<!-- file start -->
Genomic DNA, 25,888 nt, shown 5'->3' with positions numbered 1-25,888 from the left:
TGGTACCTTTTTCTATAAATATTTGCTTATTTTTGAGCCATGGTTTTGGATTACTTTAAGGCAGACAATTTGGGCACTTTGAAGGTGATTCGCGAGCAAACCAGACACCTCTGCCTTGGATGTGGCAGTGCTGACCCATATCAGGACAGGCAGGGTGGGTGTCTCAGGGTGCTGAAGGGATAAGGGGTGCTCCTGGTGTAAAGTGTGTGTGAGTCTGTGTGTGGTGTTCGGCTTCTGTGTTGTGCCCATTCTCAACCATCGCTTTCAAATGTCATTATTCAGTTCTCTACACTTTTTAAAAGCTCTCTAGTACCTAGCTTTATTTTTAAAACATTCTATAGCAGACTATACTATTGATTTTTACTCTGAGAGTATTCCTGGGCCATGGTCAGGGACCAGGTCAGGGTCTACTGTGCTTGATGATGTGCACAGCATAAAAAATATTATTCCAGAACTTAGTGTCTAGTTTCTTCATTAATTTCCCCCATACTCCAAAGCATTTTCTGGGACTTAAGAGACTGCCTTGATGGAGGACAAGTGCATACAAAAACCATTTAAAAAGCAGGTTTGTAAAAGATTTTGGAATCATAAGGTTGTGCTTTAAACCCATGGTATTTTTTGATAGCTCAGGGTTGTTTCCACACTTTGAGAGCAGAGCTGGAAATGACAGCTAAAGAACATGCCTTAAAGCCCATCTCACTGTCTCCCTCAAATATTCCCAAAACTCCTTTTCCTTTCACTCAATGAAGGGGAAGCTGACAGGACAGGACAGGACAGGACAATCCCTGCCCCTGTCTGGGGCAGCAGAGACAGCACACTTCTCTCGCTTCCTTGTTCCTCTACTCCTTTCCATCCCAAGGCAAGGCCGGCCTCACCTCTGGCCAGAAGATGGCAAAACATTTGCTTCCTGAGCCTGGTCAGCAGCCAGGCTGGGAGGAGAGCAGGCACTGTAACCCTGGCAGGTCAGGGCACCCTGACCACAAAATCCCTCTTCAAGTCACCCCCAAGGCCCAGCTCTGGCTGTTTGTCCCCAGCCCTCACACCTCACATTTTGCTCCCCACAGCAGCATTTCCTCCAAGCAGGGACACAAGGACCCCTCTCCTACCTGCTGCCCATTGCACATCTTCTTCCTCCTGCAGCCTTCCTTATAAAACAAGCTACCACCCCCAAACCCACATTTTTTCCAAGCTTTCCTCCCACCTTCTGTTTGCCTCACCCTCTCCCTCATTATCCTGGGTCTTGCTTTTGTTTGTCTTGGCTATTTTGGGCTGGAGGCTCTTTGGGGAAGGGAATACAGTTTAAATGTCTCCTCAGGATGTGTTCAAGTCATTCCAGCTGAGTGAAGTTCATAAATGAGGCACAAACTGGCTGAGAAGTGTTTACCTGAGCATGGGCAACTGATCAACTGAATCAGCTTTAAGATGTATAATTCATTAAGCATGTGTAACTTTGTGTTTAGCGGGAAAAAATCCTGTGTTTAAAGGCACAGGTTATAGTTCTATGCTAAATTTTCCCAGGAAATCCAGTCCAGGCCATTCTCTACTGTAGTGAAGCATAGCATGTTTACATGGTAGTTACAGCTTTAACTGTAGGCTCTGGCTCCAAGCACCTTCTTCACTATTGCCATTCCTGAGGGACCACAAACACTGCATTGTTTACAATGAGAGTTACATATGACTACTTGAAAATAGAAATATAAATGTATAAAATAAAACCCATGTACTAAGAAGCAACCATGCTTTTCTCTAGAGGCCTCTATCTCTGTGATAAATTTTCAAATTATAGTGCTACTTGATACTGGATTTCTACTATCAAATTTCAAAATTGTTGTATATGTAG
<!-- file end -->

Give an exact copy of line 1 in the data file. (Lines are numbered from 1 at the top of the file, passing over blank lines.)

Genomic DNA, 25,888 nt, shown 5'->3' with positions numbered 1-25,888 from the left: